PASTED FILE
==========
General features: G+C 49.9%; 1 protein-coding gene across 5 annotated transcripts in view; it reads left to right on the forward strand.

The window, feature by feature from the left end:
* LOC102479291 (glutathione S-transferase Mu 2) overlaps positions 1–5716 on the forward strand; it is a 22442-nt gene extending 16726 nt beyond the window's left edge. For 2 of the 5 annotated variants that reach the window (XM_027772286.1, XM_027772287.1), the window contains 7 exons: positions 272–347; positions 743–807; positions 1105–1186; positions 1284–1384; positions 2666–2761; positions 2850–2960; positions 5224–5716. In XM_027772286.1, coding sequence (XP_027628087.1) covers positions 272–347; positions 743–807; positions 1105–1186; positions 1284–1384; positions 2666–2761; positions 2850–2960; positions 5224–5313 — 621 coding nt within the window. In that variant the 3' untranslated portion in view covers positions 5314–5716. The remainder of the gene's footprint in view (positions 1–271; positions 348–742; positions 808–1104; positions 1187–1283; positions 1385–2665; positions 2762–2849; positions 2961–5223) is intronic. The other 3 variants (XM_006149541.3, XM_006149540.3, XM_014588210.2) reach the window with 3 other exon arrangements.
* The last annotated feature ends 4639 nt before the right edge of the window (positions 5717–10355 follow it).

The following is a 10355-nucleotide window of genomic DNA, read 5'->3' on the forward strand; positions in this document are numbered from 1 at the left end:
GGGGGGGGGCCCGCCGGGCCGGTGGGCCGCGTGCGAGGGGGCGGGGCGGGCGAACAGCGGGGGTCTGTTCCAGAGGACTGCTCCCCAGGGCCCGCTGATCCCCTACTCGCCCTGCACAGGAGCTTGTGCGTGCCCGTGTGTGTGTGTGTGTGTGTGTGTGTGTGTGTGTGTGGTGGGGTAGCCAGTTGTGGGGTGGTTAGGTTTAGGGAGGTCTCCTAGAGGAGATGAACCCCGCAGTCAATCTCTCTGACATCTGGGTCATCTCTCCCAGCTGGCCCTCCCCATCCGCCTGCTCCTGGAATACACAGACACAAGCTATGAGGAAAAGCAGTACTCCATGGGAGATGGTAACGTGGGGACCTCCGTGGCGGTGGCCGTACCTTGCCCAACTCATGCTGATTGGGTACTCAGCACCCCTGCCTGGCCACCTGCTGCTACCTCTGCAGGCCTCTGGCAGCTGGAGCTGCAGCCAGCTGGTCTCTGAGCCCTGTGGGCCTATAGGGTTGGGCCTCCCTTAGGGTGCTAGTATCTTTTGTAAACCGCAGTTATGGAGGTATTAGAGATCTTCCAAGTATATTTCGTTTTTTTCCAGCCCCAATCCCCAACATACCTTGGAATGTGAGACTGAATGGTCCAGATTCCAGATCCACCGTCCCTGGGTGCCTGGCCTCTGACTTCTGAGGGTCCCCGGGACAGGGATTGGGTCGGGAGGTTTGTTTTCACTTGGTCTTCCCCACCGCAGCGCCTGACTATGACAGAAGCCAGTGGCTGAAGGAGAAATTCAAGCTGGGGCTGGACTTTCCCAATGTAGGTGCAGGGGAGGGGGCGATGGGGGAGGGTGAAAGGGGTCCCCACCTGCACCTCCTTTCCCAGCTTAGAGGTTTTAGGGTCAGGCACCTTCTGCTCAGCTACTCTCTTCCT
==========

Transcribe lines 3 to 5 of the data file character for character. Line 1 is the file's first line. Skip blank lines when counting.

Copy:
* LOC102479291 (glutathione S-transferase Mu 2) overlaps positions 1–5716 on the forward strand; it is a 22442-nt gene extending 16726 nt beyond the window's left edge. For 2 of the 5 annotated variants that reach the window (XM_027772286.1, XM_027772287.1), the window contains 7 exons: positions 272–347; positions 743–807; positions 1105–1186; positions 1284–1384; positions 2666–2761; positions 2850–2960; positions 5224–5716. In XM_027772286.1, coding sequence (XP_027628087.1) covers positions 272–347; positions 743–807; positions 1105–1186; positions 1284–1384; positions 2666–2761; positions 2850–2960; positions 5224–5313 — 621 coding nt within the window. In that variant the 3' untranslated portion in view covers positions 5314–5716. The remainder of the gene's footprint in view (positions 1–271; positions 348–742; positions 808–1104; positions 1187–1283; positions 1385–2665; positions 2762–2849; positions 2961–5223) is intronic. The other 3 variants (XM_006149541.3, XM_006149540.3, XM_014588210.2) reach the window with 3 other exon arrangements.
* The last annotated feature ends 4639 nt before the right edge of the window (positions 5717–10355 follow it).

The following is a 10355-nucleotide window of genomic DNA, read 5'->3' on the forward strand; positions in this document are numbered from 1 at the left end: